“Those who sincerely care about the fate of birds and wildlife know that climate change is the greatest threat,” Copleman said, “and if you wan to mitigate climate change while keeping the lights on, responsibly sited wind and solar power is your best answer.”
Close to preserve
The second proposal coming under fire is Bechtel’s Soda Mountain project, about a quarter mile from the Mojave National Preserve.
Its location is a “horrible place” for a solar plant and would destroy views and hamper efforts to restore a bighorn sheep migration corridor severed by Interstate 15, said David Lamfrom, California Desert program manager for the National Parks Conservation Association, an environmental group based in Washington.
Bechtel said the project is “sited within a federal transmission corridor which also contains a freeway, roads, mines, pipelines, a cell tower and telephone lines, and which has been permitted for a proposed high-speed rail line.” The site “has a low incidence of sensitive wildlife species,” the company added.
Politicians are not rushing into the debate over the proposed energy developments.
Sen. Dianne Feinstein, D-Calif. who blocked some solar plants in the Mojave several years ago, is not including the proposed sites in her legislation to expand protected areas in the California Desert Protection Act of 1994 by more than 1 million acres.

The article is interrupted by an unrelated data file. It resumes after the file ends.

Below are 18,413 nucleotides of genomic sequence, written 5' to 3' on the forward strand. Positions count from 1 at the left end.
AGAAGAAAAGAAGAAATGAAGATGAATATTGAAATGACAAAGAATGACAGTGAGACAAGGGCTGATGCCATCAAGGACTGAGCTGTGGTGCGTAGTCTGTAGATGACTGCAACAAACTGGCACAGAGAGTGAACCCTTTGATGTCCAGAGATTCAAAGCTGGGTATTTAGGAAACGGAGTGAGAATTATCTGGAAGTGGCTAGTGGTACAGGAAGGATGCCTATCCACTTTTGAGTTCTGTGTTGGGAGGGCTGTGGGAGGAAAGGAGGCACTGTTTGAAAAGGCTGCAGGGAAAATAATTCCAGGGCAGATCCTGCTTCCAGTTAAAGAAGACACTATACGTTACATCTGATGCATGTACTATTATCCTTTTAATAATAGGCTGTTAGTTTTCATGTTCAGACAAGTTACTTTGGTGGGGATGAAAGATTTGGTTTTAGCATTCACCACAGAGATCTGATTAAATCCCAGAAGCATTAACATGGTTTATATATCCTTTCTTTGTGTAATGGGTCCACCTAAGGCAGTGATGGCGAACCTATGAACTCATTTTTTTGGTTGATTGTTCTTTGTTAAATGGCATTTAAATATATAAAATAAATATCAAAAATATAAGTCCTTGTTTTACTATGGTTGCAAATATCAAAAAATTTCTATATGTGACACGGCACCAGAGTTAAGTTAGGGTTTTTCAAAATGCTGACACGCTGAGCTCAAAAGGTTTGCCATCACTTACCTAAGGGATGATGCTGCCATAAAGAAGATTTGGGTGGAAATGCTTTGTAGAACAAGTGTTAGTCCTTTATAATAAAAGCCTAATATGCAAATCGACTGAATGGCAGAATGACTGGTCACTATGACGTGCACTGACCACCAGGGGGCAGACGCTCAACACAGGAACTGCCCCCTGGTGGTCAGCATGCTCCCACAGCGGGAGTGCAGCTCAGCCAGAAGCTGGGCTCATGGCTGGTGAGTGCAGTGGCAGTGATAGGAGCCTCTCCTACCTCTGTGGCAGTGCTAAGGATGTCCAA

As part of his climate-change plan, Obama announced last month a goal of doubling by 2020 the amount of renewable energy on federal land. The administration touted its approval of 25 “utility-scale solar energy projects on public lands.”
These include the 3,500-acre Ivanpah solar plant by Oakland’s BrightSource energy in the Ivanpah Valley off Interstate 10 near the Nevada border. Expected to switch on its power soon, the plant raised alarm when more endangered desert tortoises were found on the site than were expected.
Last week, Interior Secretary Sally Jewell visited the Ivanpah plant to highlight how solar energy is “paving the way for the future.”
Solar plants also essentially pave the land they are built on, scraping the ground all but bare under miles of photovoltaic panels. Some solar industry executives have acknowledged that mistakes were made in the “solar gold rush” that followed Obama’s 2009 stimulus program that subsidized renewables.